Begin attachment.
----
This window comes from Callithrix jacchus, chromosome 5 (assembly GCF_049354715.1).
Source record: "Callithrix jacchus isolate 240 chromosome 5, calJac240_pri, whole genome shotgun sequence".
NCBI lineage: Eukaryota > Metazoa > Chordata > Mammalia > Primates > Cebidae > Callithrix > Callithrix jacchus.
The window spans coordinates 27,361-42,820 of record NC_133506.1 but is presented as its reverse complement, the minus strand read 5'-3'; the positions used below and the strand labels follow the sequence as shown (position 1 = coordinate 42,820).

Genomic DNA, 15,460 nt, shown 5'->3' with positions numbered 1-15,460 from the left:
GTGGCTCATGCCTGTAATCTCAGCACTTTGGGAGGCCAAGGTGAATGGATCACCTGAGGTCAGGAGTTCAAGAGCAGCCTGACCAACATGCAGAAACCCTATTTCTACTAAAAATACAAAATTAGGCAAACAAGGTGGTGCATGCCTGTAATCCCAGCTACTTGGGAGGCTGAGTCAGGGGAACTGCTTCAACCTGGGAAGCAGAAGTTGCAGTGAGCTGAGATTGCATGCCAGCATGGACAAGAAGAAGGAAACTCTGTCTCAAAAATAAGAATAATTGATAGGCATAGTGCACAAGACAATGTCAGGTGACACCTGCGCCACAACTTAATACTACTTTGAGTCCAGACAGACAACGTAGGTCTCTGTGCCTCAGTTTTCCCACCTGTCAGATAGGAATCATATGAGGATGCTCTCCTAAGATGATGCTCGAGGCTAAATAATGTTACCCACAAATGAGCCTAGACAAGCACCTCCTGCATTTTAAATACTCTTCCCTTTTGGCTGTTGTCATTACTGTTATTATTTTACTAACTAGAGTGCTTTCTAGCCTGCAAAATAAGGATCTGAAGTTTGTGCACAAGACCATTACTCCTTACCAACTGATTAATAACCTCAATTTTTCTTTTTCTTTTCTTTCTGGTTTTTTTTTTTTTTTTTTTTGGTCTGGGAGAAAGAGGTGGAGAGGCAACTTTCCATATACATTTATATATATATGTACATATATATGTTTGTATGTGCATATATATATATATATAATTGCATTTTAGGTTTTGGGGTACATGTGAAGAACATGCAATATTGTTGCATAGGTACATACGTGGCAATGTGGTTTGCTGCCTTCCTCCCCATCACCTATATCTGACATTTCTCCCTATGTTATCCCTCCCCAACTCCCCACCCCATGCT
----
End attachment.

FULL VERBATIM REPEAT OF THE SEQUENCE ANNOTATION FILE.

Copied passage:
This window comes from Callithrix jacchus, chromosome 5 (assembly GCF_049354715.1).
Source record: "Callithrix jacchus isolate 240 chromosome 5, calJac240_pri, whole genome shotgun sequence".
NCBI lineage: Eukaryota > Metazoa > Chordata > Mammalia > Primates > Cebidae > Callithrix > Callithrix jacchus.
The window spans coordinates 27,361-42,820 of record NC_133506.1 but is presented as its reverse complement, the minus strand read 5'-3'; the positions used below and the strand labels follow the sequence as shown (position 1 = coordinate 42,820).

Genomic DNA, 15,460 nt, shown 5'->3' with positions numbered 1-15,460 from the left:
GTGGCTCATGCCTGTAATCTCAGCACTTTGGGAGGCCAAGGTGAATGGATCACCTGAGGTCAGGAGTTCAAGAGCAGCCTGACCAACATGCAGAAACCCTATTTCTACTAAAAATACAAAATTAGGCAAACAAGGTGGTGCATGCCTGTAATCCCAGCTACTTGGGAGGCTGAGTCAGGGGAACTGCTTCAACCTGGGAAGCAGAAGTTGCAGTGAGCTGAGATTGCATGCCAGCATGGACAAGAAGAAGGAAACTCTGTCTCAAAAATAAGAATAATTGATAGGCATAGTGCACAAGACAATGTCAGGTGACACCTGCGCCACAACTTAATACTACTTTGAGTCCAGACAGACAACGTAGGTCTCTGTGCCTCAGTTTTCCCACCTGTCAGATAGGAATCATATGAGGATGCTCTCCTAAGATGATGCTCGAGGCTAAATAATGTTACCCACAAATGAGCCTAGACAAGCACCTCCTGCATTTTAAATACTCTTCCCTTTTGGCTGTTGTCATTACTGTTATTATTTTACTAACTAGAGTGCTTTCTAGCCTGCAAAATAAGGATCTGAAGTTTGTGCACAAGACCATTACTCCTTACCAACTGATTAATAACCTCAATTTTTCTTTTTCTTTTCTTTCTGGTTTTTTTTTTTTTTTTTTTTGGTCTGGGAGAAAGAGGTGGAGAGGCAACTTTCCATATACATTTATATATATATGTACATATATATGTTTGTATGTGCATATATATATATATATAATTGCATTTTAGGTTTTGGGGTACATGTGAAGAACATGCAATATTGTTGCATAGGTACATACGTGGCAATGTGGTTTGCTGCCTTCCTCCCCATCACCTATATCTGACATTTCTCCCTATGTTATCCCTCCCCAACTCCCCACCCCATGCT